(HC) Glover v. Johnson, No. 1:2017cv00405 - Document 22 (E.D. Cal. 2017)

Court Description: FINDINGS and RECOMMENDATIONS to Grant Respondent's 16 Motion to Dismiss the Petition as Time-Barred and Deny Petitioner's 2 Motion to Stay as Moot signed by Magistrate Judge Michael J. Seng on 07/22/2017. Referred to Judge Drozd.(Flores, E)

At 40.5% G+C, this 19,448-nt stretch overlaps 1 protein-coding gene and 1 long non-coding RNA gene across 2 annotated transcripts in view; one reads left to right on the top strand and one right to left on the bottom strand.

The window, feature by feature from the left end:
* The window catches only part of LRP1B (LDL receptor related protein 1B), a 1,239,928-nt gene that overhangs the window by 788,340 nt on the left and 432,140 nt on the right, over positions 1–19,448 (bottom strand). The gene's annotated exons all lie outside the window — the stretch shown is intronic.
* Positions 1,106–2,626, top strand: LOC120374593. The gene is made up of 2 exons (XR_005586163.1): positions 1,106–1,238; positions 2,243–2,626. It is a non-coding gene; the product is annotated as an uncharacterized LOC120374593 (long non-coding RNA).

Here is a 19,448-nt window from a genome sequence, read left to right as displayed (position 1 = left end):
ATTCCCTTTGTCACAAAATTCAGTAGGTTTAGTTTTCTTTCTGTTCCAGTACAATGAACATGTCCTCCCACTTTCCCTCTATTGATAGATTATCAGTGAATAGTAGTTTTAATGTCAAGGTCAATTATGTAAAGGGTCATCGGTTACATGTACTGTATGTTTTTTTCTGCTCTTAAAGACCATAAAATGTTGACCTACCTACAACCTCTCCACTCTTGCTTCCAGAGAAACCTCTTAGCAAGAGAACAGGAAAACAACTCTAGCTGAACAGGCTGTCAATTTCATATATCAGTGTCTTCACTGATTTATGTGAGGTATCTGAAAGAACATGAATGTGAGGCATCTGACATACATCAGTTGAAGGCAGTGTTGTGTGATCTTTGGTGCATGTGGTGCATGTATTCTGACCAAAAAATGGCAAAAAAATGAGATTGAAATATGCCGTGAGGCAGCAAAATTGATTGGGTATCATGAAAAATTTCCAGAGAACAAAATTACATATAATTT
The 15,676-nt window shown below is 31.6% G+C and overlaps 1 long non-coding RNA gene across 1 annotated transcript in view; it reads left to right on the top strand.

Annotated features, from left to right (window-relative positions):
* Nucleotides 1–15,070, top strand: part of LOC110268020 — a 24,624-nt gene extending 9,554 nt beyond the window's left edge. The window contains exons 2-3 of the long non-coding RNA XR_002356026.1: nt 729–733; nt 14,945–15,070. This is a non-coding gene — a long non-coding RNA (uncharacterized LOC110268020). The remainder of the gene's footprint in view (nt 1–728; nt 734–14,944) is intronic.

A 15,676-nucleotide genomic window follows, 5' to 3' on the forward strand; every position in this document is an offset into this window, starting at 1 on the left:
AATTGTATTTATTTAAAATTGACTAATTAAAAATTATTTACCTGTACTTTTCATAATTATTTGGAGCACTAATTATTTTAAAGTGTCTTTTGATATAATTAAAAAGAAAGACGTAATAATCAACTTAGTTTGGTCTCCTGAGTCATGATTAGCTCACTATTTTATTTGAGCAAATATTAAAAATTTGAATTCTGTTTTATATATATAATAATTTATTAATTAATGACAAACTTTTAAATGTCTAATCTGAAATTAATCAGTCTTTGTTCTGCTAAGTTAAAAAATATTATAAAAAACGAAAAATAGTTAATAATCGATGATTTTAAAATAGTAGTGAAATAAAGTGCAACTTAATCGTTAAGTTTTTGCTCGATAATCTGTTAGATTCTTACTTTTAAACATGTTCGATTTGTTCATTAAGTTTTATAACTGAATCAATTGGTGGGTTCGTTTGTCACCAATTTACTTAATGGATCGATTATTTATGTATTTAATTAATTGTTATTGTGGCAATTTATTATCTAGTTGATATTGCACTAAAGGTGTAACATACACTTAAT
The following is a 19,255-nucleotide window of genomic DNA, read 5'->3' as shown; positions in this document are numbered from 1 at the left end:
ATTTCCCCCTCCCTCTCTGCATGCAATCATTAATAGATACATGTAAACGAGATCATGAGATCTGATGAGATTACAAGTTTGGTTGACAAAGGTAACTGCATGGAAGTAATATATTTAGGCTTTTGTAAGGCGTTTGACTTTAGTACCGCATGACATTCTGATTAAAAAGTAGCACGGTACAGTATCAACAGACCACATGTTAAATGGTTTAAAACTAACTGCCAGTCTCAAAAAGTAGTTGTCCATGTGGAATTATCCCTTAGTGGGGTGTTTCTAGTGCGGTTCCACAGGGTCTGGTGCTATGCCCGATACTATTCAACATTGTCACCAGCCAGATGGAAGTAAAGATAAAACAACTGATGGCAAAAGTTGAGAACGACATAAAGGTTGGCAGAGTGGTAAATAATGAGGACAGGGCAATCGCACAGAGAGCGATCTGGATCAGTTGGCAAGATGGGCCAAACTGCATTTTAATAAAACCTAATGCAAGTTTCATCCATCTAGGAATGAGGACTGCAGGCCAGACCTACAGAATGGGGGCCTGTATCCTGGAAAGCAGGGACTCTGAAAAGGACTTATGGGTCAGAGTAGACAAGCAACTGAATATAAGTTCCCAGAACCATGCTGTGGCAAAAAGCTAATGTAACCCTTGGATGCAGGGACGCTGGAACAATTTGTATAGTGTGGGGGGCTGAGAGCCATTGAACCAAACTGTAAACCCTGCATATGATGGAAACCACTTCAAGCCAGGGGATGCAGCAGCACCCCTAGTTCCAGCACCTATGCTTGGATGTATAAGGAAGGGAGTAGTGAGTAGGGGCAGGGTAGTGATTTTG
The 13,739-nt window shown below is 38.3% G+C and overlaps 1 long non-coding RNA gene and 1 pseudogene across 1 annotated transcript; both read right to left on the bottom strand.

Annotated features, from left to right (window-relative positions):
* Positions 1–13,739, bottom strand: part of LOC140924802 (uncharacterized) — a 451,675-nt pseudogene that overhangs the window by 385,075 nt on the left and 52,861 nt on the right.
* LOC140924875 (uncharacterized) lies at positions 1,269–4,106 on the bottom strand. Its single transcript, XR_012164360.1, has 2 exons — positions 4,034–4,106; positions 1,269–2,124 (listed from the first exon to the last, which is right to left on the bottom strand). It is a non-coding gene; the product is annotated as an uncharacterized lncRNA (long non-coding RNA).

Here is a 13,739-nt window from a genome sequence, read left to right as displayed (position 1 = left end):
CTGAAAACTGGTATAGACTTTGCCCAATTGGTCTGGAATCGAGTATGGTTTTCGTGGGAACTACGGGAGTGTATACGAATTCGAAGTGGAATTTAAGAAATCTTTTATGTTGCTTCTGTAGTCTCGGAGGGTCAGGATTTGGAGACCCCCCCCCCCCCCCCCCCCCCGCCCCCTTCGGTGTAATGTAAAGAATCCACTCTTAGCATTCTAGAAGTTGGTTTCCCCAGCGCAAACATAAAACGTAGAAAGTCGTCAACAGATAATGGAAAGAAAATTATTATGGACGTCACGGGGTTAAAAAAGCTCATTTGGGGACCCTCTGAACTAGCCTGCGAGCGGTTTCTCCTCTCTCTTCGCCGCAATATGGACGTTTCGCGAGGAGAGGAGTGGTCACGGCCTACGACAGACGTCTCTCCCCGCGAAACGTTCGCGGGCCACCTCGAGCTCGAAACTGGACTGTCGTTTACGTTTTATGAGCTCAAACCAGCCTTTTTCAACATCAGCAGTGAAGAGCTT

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1 2 3 4 5 6 7 UNITED STATES DISTRICT COURT 8 EASTERN DISTRICT OF CALIFORNIA 9 10 CHERI L. GLOVER, 11 Petitioner, 12 13 v. DERRAL ADAMS, Warden 14 Respondent. Case No. 1:17-cv-00405-DAD-MJS (HC) FINDINGS AND RECOMMENDATIONS TO: (1) GRANT RESPONDENT’S MOTION TO DISMISS THE PETITION AS TIME-BARRED (ECF NO. 16); AND (2) DENY PETITIONER’S MOTION TO STAY AS MOOT (ECF NO. 2) 15 16 THIRTY (30) DAY OBJECTION DEADLINE 17 18 19 Petitioner is a state prisoner proceeding pro se with a petition for writ of habeas 20 corpus under 28 U.S.C. § 2254. Respondent Derral Adams, Warden of Central California 21 Women s Facility, is represented by Justain P. Riley of the Office of the California 22 Attorney General. 23 I. Procedural History 24 Petitioner is currently in the custody of the California Department of Corrections 25 and Rehabilitation pursuant to a judgment of the Superior Court of California, County of 26 Kern for first degree murder by lying in wait. (Lodged Doc. 1.) On October 1, 2012, she 27 was sentenced to a state prison term of life without the possibility of parole. (Id.) 28 1 On January 27, 2015, the California Court of Appeal for the Fifth Appellate District 2 struck a parole revocation fine but otherwise affirmed the judgment. (Lodged Doc. 2). 3 The California Supreme Court denied review on April 29, 2015. (Lodged Docs. 3-4.) 4 5 Petitioner proceeded to file three petitions for writ of habeas corpus in the California state courts as follows1: 6 1. Kern County Superior Court Filed: July 5, 2016; Denied: October 12, 2016; 2. California Court of Appeal, Fifth Appellate District Filed: November 11, 2016; Denied: January 12, 2017; 3. 7 California Supreme Court Filed: February 23, 2017; Denied: May 17, 2017. 8 9 10 11 12 13 (Lodged Docs. 5-10.) 14 On March 9, 2017, Petitioner filed the instant federal petition for writ of habeas 15 corpus, as well as a motion to stay the petition and hold it in abeyance pending 16 resolution of her petition in the California Supreme Court.2 On June 21, 2017, 17 Respondent filed a motion to dismiss. (ECF No. 16.) On July 7, 2017, Petitioner filed an 18 opposition. (ECF No. 19.) On July 14, 2017, Respondent filed a reply. (ECF No. 21.) The 19 matter stands ready for adjudication. 20 II. Procedural Grounds for Motion to Dismiss 21 Rule 4 of the Rules Governing Section 2254 Cases allows a district court to 22 dismiss a petition if it “plainly appears from the petition and any attached exhibits that the 23 petitioner is not entitled to relief in the district court . . . .” Rule 4 of the Rules Governing 24 Section 2254 Cases. 25 1 26 27 28 Under the mailbox rule, the Court deems petitions filed on the date Petitioner handed a petition to prison authorities for mailing. Houston v. Lack, 487 U.S. 266, 276 (1988); Campbell v. Henry, 614 F.3d 1056 (9th Cir. 2010); see also Rule 3(d) of the Rules Governing Section 2254 Cases. 2 Although docketed on March 13, 2017, the petition and motion are deemed filed on March 9, 2017 pursuant to the mailbox rule. See supra n.1. 2 1 The Ninth Circuit has allowed respondents to file a motion to dismiss in lieu of an 2 answer if the motion attacks the pleadings for failing to exhaust state remedies or being 3 in violation of the state s procedural rules. See, e.g., O Bremski v. Maass, 915 F.2d 418, 4 420 (9th Cir. 1990) (using Rule 4 to evaluate motion to dismiss petition for failure to 5 exhaust state remedies); White v. Lewis, 874 F.2d 599, 602-03 (9th Cir. 1989) (using 6 Rule 4 as procedural grounds to review motion to dismiss for state procedural default); 7 Hillery v. Pulley, 533 F.Supp. 1189, 1194 & n. 12 (E.D. Cal. 1982) (same). Thus, a 8 respondent can file a motion to dismiss after the court orders a response, and the Court 9 should use Rule 4 standards to review the motion. See Hillery, 533 F. Supp. at 1194 & 10 n.12. 11 In this case, Respondent's motion to dismiss is based on a violation of the one- 12 year limitations period. 28 U.S.C. § 2244(d)(1). Because Respondent's motion to dismiss 13 is similar in procedural standing to a motion to dismiss for failure to exhaust state 14 remedies or for state procedural default and Respondent has not yet filed a formal 15 answer, the Court will review Respondent s motion to dismiss pursuant to its authority 16 under Rule 4. 17 III. Statute of Limitations 18 A. 19 The instant petition was filed on February 12, 2017, and is governed by the 20 Antiterrorism and Effective Death Penalty Act of 1996 (hereinafter “AEDPA”). Lindh v. 21 Murphy, 521 U.S. 320, 322-23 (1997); Jeffries v. Wood, 114 F.3d 1484, 1499 (9th Cir. 22 1997). AEDPA imposes a one-year statute of limitations on state prisoners seeking to file 23 a federal habeas petition. 28 U.S.C. § 2244(d)(1). The commencement of the statute of 24 limitations is governed by section 2244(d)(1). 25 26 27 28 Commencement of the Statute of Limitations (1) A 1-year period of limitation shall apply to an application for a writ of habeas corpus by a person in custody pursuant to the judgment of a State court. The limitation period shall run from the latest of – (A) the date on which the judgment became final by the conclusion of direct review or the expiration of the time for seeking such 3 1 review; 2 (B) the date on which the impediment to filing an application created by State action in violation of the Constitution or laws of the United States is removed, if the applicant was prevented from filing by such State action; (C) the date on which the constitutional right asserted was initially recognized by the Supreme Court, if the right has been newly recognized by the Supreme Court and made retroactively applicable to cases on collateral review; or 3 4 5 6 (D) the date on which the factual predicate of the claim or claims presented could have been discovered through the exercise of due diligence. 7 8 9 28 U.S.C. § 2244(d). 10 Under § 2244(d)(1)(A), the limitations period begins to run on the date that the 11 petitioner s direct review became final or the date of the expiration of the time for seeking 12 such review.3 Here, the California Supreme Court denied review on April 29, 2015. 13 (Lodged Doc. 4.) The state appeal process became final ninety days later, on July 28, 14 2015, when the time for seeking certiorari with the United States Supreme Court expired. 15 U.S. Supreme Court rule 13; Bowen v. Rowe, 188 F.3d 1157 (9th Cir. 1999). The 16 AEDPA statute of limitations began to run the following day, on July 29, 2015. Patterson 17 v. Stewart, 251 F.3d 1243, 1246 (9th Cir. 2001). Under § 2244(d)(1)(A), the last day to 18 file a federal petition was July 28, 2016, absent any applicable tolling. However, 19 Petitioner delayed in filing the instant petition until March 9, 2017, more than seven 20 months after the statute of limitations period expired. Thus, absent any applicable tolling, 21 the instant petition is time-barred. 22 B. Tolling of the Limitation Period Pursuant to 28 U.S.C. § 2244(d)(2) 23 28 U.S.C. § 2244(d)(2) states that the “time during which a properly filed 24 application for State post-conviction or other collateral review with respect to the 25 pertinent judgment or claim is pending shall not be counted toward” the one year 26 27 28 3 Petitioner does not set forth any facts to trigger an alternate commencement of the statute of limitations under 28 U.S.C. § 2244(d)(B)-(D) and the Court finds nothing in the record entitling her to a later start date. 4 1 limitation period. Thus, the statute of limitations is tolled where a petitioner is properly 2 pursuing post-conviction relief, and during the intervals between one state court's 3 disposition of a habeas petition and the filing of a habeas petition at the next level of the 4 state court system. Carey v. Saffold, 536 U.S. 214, 216 (2002); see also Nino v. Galaza, 5 183 F.3d 1003, 1006 (9th Cir. 1999). 6 However, the statute of limitations is not tolled during the period between finality 7 of direct review and the filing of an application for post-conviction relief. Nino, 183 F.3d at 8 1007. Here, Petitioner filed her first state habeas petition on July 5, 2016. (Lodged Doc. 9 5.) Thus, 342 days of the limitations period expired before Petitioner filed her first state 10 petition. 11 Petitioner appears to be entitled to tolling of 192 days from the date the first state 12 petition was filed – July 5, 2016 – through the date the second petition was denied – 13 January 12, 2017. This interval tolling extends the statute of limitations from July 28, 14 2016 through February 5, 2017. See Carey, 536 U.S. at 216. 15 However, Petitioner is not entitled to interval tolling for the time period between 16 the denial of her second petition and the filing of her third petition, nor is she entitled to 17 statutory tolling for the time the third petition was pending before the California Supreme 18 Court. This is because Petitioner s third petition was denied by the California Supreme 19 Court as follows: “The petition for writ of habeas corpus is denied. (See In re Robbins 20 (1998) 18 Cal.4th 770, 780.)” (ECF No. 10.) The court s citation to Robbins indicates that 21 the California Supreme Court determined that the petition was not timely filed. Thorson 22 v. Palmer, 479 F.3d 643, 645 (9th Cir. 2007) (holding that a citation to page 780 of the 23 Robbins decision is a “clear ruling” that the petition was untimely). The California 24 Supreme Court s determination that the petition was untimely is dispositive of this 25 question. Pace v. DiGuglielmo, 544 U.S. 408, 414-15 (2005); Banjo v. Ayers, 614 F.3d 26 964, 968 (9th Cir. 2010) (“A California court s determination that a filing was untimely . . . 27 is dispositive.” Thus, Petitioner s third habeas petition “must be treated as improperly 28 5 1 filed, or as though it never existed for purposes of section 2244(d).” Lakey v. Hickman, 2 633 F.3d 782, 786 (9th Cir. 2011). It cannot extend the limitations period beyond 3 February 5, 2017. Petitioner 4 argues that the California Supreme Court s determination of 5 untimeliness should not be applied to her. (ECF No. 19 at 2-3.) She points out that she 6 filed her California Supreme Court petition less than sixty days after the denial of her 7 Court of Appeal petition. However, this Court need not determine whether the California 8 Supreme Court s determination of untimeliness was based on the 42-day interval 9 between the disposition of her second petition and the filing of her third petition, or the 10 433-day interval between the disposition of her direct appeal and the filing of her first 11 petition.4 Either way, the California Supreme Court s determination is “the end of the 12 matter for purposes of § 2244(d)(2).” Pace, 544 U.S. at 414-15 (internal quotation marks 13 omitted). Furthermore, Petitioner s citation to the law of procedural default, which 14 requires adequate and consistent application of procedural bars to federal habeas 15 review, is not relevant to the statute of limitations analysis. White v. Martel, 601 F.3d 16 882, 884 (9th Cir. 2010) (“[T]he adequacy analysis used to decide procedural default 17 issues is inapplicable to the issue of whether a state petition was „properly filed for 18 purposes of § 2244(d)(2).”). Thus, the Court cannot excuse untimely filing on the 19 grounds articulated by Petitioner. 20 Under the most generous view of Petitioner s filings, the statute of limitations 21 expired on February 5, 2017, a Sunday. The last day to file Petitioner s federal habeas 22 petition was therefore Monday, February 6, 2017. Petitioner did not file her petition until 23 March 9, 2017, more than a month later. Even with the benefit of statutory tolling, the 24 petition is untimely. 25 26 27 28 4 The Court notes, however, that if the California Supreme Court decision rested on the latter interval, none of the state court petitions were properly filed, Petitioner would not be entitled to any statutory tolling, and the statute of limitations would have expired on July 28, 2016. See Thorson, 479 F.3d at 645. 6 1 D. 2 The limitations period is subject to equitable tolling if the petitioner demonstrates: 3 “(1) that he has been pursuing his rights diligently, and (2) that some extraordinary 4 circumstance stood in his way.” Holland v. Florida, 130 S. Ct. 2549, 2560-62 (2010) 5 (citation omitted). Petitioner bears the burden of alleging facts that would give rise to 6 tolling. Pace, 544 U.S. at 418; Hinton v. Pac. Enters., 5 F.3d 391, 395 (9th Cir. 1993). 7 Here, Petitioner does not set forth any facts or argument to suggest she is entitled to 8 equitable tolling and the Court finds nothing in the record entitling her to equitable tolling. 9 To the extent Petitioner claims she should be entitled to equitable tolling because 10 she lacks knowledge of the law or misunderstood California s timeliness requirements, 11 her claim for equitable tolling fails. Rasberry v. Garcia, 448 F.3d 1150, 1154 (9th Cir. 12 2006) (lack of legal sophistication is not an extraordinary circumstance warranting 13 equitable tolling); Turner v. Johnson, 177 F.3d 390, 392 (5th Cir. 1999) (inmate's lack of 14 legal training, a poor education, or illiteracy does not give a court reason to toll the 15 limitations period); Shoemate v. Norris, 390 F.3d 595, 598 (8th Cir. 2004); Marsh v. 16 Soares, 223 F.3d 1217, 1220 (10th Cir. 2000). Petitioner's circumstances and lack of 17 knowledge of the law are no different than the majority of incarcerated prisoners 18 attempting to file petitions for writ of habeas corpus. Accordingly, her ignorance of the 19 law is not an extraordinary circumstance entitling Petitioner to equitable tolling. Equitable Tolling 20 E. 21 Petitioner failed to file the instant petition within the one year limitations period 22 required by 28 U.S.C. § 2244(d). The petition remains untimely even with the benefit of 23 statutory tolling. Furthermore, Petitioner is not entitled to the benefit of equitable tolling. 24 Conclusion Accordingly, the motion to dismiss should be granted and the petition should be 25 dismissed as time-barred. 26 IV. 27 Motion to Stay and Abey Upon filing the petition, Petitioner moved to stay the case and hold it in abeyance 28 7 1 pending resolution of her petition in the California Supreme Court. (ECF No. 2.) 2 However, the Court has concluded that the petition is untimely and should be dismissed. 3 Accordingly, there would be no purpose in granting a stay of proceedings. The motion to 4 stay is moot. 5 III. 6 Conclusion and Recommendations Based on the foregoing, it is HEREBY RECOMMENDED that: 7 1. Respondent s motion to dismiss be GRANTED; 8 2. Petitioner s motion to stay be DENIED; and 9 3. The petition for writ of habeas corpus be dismissed with prejudice as 10 time-barred. 11 The findings and recommendations are submitted to the United States District 12 Judge assigned to the case, pursuant to the provisions of 28 U.S.C. § 636(b)(1). Within 13 thirty (30) days after being served with the findings and recommendations, any party 14 may file written objections with the Court and serve a copy on all parties. Such a 15 document should be captioned “Objections to Magistrate Judge s Findings and 16 Recommendations.” Any reply to the objections shall be served and filed within fourteen 17 (14) days after service of the objections. The parties are advised that failure to file 18 objections within the specified time may result in the waiver of rights on appeal. 19 Wilkerson v. Wheeler, 772 F.3d 834, 839 (9th Cir. 2014) (citing Baxter v. Sullivan, 923 20 F.2d 1391, 1394 (9th Cir. 1991)). 21 22 23 IT IS SO ORDERED. Dated: July 22, 2017 /s/ 24 Michael J. Seng UNITED STATES MAGISTRATE JUDGE 25 26 27 28 8